Ash Barty says health must come first amid tennis saga
Ash Barty has vowed to do Aussies proud as she prepares to take to the court for the first time in more than a year.
And the world No.1 has called for some perspective amid growing unrest among tennis stars stuck in Melbourne's strict quarantine.
"We are so lucky in Australia to have a home grand slam; the support of the Australian fans means the world to me and I always want to do well here,'' Barty said.
"I understand this year will be different in many respects but I hope I can do the local fans proud.
"The circumstances around this year's event are definitely challenging and I understand the frustration of all the players who have had to quarantine, but keeping Melburnians safe and making sure we put health first has to be the priority."
Barty, 24, has been based in Melbourne for weeks and has the advantage of not having to quarantine in a hotel for two weeks like players arriving from overseas.
She has this week been spotted training at the Xavier College courts, alongside other Australian players, including John Millman and Dylan Alcott.
"I used to live in Melbourne, it's like a second home to me,'' Barty said.
"The lead-up has certainly been different and more complex than other years but I try and stay focused on me and my preparation with my team, I can't control too much outside of that.
"I really missed competing last year so I am looking forward to getting back out there in the next few weeks. I am ready to play."
After skipping the grand slams last year and not defending her French Open title, Barty has kept a low profile outside of attending the footy in Queensland last year to watch her beloved Tigers.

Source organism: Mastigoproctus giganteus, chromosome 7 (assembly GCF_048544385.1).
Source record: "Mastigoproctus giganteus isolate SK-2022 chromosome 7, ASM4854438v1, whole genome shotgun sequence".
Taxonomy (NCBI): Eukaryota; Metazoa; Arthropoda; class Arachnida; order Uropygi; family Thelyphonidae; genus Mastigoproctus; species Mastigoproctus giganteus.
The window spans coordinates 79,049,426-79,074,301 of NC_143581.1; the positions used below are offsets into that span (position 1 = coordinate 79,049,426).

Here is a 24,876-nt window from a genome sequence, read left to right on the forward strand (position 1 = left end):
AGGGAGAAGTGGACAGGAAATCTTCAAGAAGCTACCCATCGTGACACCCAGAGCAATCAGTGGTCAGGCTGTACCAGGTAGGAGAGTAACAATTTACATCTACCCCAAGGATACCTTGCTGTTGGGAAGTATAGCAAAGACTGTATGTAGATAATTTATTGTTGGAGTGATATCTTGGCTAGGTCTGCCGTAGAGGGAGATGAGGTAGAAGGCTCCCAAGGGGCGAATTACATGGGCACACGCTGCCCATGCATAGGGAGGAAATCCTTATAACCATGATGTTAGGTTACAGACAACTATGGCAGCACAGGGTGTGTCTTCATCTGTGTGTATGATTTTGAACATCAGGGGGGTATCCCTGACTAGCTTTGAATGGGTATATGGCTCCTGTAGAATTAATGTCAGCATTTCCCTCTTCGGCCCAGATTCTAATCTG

She said she had learned to appreciate the little things and felt grateful for all she had, including time with her family, "working" on her golf game.
"Family and health are the most important things,'' Barty, who has struck a sponsorship deal with Gillette Venus, said.
She was hopeful of representing Australia at the Olympics in Japan this year, which remain under a cloud.
"The first goal for me is to get back out on court here in Australia and get back to my best,'' she said.
"My coach (Craig Tyzzer) and I will work through our schedule for the coming months but right now the focus is definitely on Australia and doing well here. Representing Australia in an Olympic Games has always been a dream of mine. I hope it goes ahead but there are obviously a lot of challenges ahead for the organisers.
"If it's safe to do so then I would love to be there."
Originally published as Ash: Victorians' health must come first amid tennis saga